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Audient ASP8024 Mixing Console Coming Up On Two Decades As The Heart Of Beechpart Studio In Ireland

The 60-channel desk arrived back in 2004 – already second hand – when Daire Winston rebuilt the control room, and remains there to this day.
Audient Consoles
The Audient ASP8024 console still in place at Beechpark Studio in Dublin.

A nearly 20-year-old Audient ASP8024 mixing console is still on the job in Daire Winston’s Beechpark Studio in Dublin, Ireland, where Irish pop vocal group Westlife is due to return to record later this year.

The 60-channel desk arrived back in 2004 – already second hand — when Winston rebuilt the control room. Apart from upgrading the power supply, the desk has been relatively problem-free and he’s pleasted with it.

Designed by Roger D’Arcy (formerly of Recording Architecture), the studio has multiple rooms that are acoustically isolated and yet have sightlines between them. “This allows us to make recordings without ‘spill’ but yet musicians can have visual contact with each other,” Winston explain, who maintains that eye contact between performers is key. “One of our rooms is 7 x 15 meters with a high ceiling and is ideal for ‘band in the one room’ style recording, much like the old records were made.”

His background of 40 years as a sound engineer has shaped the way he works today. “I got my first job making tea in Lombard Studios and worked on sessions with the likes of Thin Lizzy and Chris DeBurgh,” he says. Cutting his teeth on the Lombard’s Helios console and many Dearden-designed DDA consoles as a freelancer along the way, informed his choice of a mixing desk, with the the classic ASP8024 (also designed by Dearden) came up for sale at just the right time via a London broker.

Winston and his studio tech, Jim McDaid set about wiring it in to the studio with a new patchbay. “We designated 24 channels to our main studio, the next 24 to the live room and the last 12 to FX returns. A comprehensive patchbay was installed, we hooked it up to our ATC SCM 300 monitors and we were ready to rock.”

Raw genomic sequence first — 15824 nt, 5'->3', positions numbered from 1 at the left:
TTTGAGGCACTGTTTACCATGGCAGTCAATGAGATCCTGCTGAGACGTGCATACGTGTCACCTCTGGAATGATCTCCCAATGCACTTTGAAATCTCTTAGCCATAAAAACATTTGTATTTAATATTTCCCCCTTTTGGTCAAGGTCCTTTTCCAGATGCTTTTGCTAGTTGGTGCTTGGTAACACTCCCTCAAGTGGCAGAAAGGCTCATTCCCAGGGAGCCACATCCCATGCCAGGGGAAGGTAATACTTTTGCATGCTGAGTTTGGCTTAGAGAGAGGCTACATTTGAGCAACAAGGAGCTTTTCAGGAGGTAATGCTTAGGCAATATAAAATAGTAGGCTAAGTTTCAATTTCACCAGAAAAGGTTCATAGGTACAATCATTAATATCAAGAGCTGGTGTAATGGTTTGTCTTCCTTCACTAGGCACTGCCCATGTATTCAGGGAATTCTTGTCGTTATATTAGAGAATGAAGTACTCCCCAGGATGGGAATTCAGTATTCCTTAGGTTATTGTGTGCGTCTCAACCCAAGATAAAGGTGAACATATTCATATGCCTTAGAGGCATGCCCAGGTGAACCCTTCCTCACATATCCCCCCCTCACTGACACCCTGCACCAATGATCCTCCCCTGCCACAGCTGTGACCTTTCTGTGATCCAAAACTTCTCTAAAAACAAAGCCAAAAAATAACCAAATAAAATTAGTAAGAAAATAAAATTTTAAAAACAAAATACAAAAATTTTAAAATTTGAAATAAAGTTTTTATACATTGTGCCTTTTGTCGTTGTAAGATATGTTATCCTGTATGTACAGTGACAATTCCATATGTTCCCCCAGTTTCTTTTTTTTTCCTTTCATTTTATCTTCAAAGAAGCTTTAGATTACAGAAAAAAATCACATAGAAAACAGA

He explains how the concole has helped streamline his studio technique. “I like to record as much of the music simultaneously as I can – quite often that might just mean guitar, bass and drums but even those are most likely going to take about 16 inputs. Back in the noughties it was all the rage to use outboard preamps with ridiculous price-tags and for a few years I confess I fell into that trap too.

Winston sitting at his ASP8024 mixing desk at Beechpark Studio.

“However, one day I got lazy and instead of going through all the usual grief of patching mics into outboard preamps,” he continues. “I plugged the drum mics straight into the console. I was amazed at how easy it was to get a sound: the ease of being able to set levels, switch phase, inserts and simple combining of say, two snare mics was a doddle — just like the old days.”

Beechpark Studios celebrates its 27th anniversary this year and continues to enjoy a steady stream of clients – including some throwbacks. Original studio designer D’Arcy has a vision of recording a song in every studio he designed. “It turns out Roger is a great songwriter and when he came to us last year, we got on so well that I believe we must have recorded about nine songs, which became his new album ‘Road To Stameen’,” Winston concludes.

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Beechpark Studio